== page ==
Independent Teens with AutismWhat parent doesn’t want their child to lead the best life possible? The parent of an autistic child is no different. Envisioning a life of independence and stress-free transitioning into adulthood is sometimes all a parent can think of as a teen nears graduation day. For special needs teens, the transition is trickier, but success is still certainly achievable!

Transition Plan

Throughout the high school years, parents of autistic children should gradually craft a thorough transition plan. Though many times a plan is seemingly thought through, execution of it can be tumultuous if it’s not planned far in advance with great depth and detail.

The plan begins and with the family, those who know the child’s needs and wants, what he or she is and is not capable of. The family alone knows what works and what doesn’t, and they can have a good idea of what the child needs when he or she is on their own.

The transitional plan must take into account the family’s thorough knowledge of and wants for the child, but the child’s input is essential, too. Tapping into what he or she wants for their life after high school will play an important role in developing their self-determination. It’s important for the teen to have control over their decisions, so invite them into the discussion about, for example, what school to attend that will best lead them into a life of independence.

Autistic Teen WorkingIndependence

Don’t let the word ‘independence’ intimidate you. It’s easy to say you want your child to one day lead a life of their own, but how many of us truly do that? No matter how independent you are, whoever you are, there remains a need for networks, friends, family — strong relationships.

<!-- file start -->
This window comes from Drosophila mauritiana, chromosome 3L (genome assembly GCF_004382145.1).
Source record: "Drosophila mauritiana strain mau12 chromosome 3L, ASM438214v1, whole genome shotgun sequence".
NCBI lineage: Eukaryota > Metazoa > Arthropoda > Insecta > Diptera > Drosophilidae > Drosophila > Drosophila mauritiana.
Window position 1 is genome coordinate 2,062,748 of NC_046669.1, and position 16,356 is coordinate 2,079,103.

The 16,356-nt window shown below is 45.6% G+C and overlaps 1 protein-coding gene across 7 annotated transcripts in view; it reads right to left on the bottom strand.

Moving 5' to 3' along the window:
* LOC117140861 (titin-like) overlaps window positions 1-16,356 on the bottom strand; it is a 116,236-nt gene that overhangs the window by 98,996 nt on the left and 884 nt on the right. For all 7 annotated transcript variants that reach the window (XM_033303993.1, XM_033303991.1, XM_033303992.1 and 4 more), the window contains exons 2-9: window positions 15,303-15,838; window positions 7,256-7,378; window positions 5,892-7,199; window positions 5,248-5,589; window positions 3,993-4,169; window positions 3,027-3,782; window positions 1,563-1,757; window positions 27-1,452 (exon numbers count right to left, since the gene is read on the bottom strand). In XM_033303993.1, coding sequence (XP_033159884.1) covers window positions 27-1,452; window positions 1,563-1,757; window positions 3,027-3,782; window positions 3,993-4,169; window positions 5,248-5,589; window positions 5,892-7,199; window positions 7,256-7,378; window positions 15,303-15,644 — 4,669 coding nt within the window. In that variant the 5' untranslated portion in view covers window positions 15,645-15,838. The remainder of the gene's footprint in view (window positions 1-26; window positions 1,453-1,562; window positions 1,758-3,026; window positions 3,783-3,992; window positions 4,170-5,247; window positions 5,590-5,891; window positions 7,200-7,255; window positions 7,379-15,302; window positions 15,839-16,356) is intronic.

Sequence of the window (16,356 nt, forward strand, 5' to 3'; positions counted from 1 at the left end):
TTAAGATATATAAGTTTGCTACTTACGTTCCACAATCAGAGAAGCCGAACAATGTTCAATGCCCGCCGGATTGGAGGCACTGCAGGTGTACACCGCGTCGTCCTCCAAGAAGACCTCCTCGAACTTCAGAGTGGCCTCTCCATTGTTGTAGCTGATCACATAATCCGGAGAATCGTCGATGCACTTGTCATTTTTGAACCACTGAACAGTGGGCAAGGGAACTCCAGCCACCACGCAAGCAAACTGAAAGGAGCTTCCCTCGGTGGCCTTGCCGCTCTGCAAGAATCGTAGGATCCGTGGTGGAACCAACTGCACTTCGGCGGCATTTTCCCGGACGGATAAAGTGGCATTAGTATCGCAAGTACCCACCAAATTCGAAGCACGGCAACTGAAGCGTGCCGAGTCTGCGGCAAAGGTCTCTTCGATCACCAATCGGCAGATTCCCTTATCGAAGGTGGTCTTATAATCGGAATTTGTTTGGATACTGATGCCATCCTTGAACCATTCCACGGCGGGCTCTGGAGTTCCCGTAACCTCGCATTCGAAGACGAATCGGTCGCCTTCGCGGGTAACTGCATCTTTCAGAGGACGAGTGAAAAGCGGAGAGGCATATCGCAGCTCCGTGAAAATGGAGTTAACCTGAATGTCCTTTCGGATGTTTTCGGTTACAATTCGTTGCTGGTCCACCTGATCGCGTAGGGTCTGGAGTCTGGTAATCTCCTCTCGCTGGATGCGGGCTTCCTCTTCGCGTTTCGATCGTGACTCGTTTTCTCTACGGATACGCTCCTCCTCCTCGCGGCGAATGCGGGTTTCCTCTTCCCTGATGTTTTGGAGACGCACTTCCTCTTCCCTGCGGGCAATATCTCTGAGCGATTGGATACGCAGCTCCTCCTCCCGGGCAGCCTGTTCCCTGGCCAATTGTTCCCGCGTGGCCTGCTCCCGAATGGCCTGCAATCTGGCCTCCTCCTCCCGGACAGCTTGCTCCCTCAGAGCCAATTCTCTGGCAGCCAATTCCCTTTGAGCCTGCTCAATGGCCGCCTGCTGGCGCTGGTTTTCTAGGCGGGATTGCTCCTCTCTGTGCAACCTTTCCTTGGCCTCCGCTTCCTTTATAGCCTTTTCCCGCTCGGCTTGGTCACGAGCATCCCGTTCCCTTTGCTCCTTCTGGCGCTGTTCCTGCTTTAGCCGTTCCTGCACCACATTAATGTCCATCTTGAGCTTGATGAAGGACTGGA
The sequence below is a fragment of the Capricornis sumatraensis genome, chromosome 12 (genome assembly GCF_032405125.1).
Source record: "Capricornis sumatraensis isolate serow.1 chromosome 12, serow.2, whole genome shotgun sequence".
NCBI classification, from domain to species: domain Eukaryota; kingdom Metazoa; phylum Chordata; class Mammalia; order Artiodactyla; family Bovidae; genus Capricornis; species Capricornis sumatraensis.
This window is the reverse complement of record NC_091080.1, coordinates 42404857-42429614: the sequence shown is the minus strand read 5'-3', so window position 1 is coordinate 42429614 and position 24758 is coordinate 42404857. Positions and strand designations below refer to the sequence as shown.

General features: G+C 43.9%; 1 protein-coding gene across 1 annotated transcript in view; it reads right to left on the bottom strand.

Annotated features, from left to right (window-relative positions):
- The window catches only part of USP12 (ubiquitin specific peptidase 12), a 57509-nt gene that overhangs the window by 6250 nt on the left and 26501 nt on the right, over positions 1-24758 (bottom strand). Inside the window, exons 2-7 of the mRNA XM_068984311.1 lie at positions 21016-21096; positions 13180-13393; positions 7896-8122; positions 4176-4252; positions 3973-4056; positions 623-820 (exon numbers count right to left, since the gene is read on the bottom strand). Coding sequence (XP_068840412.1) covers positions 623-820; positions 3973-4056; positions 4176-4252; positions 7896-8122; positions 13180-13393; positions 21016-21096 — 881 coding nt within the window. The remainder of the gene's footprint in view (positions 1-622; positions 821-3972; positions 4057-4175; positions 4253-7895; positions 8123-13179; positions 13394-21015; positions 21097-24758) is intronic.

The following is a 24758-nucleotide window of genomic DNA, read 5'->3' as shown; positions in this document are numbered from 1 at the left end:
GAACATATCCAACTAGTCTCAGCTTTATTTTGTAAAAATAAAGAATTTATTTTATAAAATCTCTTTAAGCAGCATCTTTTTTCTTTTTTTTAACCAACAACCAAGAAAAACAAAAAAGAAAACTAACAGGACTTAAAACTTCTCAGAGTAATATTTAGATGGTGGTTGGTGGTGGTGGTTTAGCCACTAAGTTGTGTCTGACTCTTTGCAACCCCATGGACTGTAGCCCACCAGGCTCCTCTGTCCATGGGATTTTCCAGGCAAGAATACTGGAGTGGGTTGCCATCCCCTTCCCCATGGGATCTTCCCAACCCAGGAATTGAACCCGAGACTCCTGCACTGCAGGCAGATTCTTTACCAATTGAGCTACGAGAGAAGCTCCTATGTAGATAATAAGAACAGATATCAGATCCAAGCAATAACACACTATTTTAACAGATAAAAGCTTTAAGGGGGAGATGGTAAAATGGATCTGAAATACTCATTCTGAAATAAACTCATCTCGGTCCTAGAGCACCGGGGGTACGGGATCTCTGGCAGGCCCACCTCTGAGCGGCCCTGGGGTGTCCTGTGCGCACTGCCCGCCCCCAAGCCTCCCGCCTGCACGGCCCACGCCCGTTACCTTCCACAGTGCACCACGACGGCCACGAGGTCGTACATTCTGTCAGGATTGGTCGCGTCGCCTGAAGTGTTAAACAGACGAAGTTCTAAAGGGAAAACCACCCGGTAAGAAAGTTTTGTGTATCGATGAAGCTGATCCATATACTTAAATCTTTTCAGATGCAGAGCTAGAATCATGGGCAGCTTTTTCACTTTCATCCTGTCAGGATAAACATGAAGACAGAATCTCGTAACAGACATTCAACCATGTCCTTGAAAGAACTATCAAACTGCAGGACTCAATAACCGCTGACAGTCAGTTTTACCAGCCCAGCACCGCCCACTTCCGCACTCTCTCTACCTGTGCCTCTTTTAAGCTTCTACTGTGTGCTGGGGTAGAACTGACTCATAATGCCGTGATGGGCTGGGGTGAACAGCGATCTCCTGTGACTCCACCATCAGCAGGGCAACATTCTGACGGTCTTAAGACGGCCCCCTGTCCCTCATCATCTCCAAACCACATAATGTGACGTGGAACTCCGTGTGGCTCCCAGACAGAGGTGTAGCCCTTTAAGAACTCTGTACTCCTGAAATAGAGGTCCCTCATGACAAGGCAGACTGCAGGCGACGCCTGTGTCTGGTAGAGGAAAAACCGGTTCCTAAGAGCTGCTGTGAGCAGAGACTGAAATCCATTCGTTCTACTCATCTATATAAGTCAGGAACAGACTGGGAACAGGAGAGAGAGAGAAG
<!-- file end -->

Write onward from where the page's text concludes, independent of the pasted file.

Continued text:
Transitioning from high school to college, particularly for special needs teens, should without a doubt involve a strong support system. Look at schools where there are trustworthy friends and/or family, because sometimes it really does take a village. And that’s OK.

After 18

When a child turns 18, the parental rights are lost, which includes the right to make decisions regarding your teen’s educational future. Going back to having early-on discussions with your teen, this is an important factor to bring into the talk.

Since autism is a developmental disability, we know that a number doesn’t signify that a child has become an adult overnight. The teen will need guidance, so discuss with him or her the need for them to sign over parental rights to you, so you can continue playing a role in their successful future. Prefaced with months of preparatory discussions, have a document drawn up and ready to sign on the 18th birthday, and not a moment later.

Want more resources?

Try these:

Transition to Adult Living: A guide for Secondary Education

Transition Toolkit, from Autism Speaks

The Autism Transition Handbook

And as always, share with us your experience!

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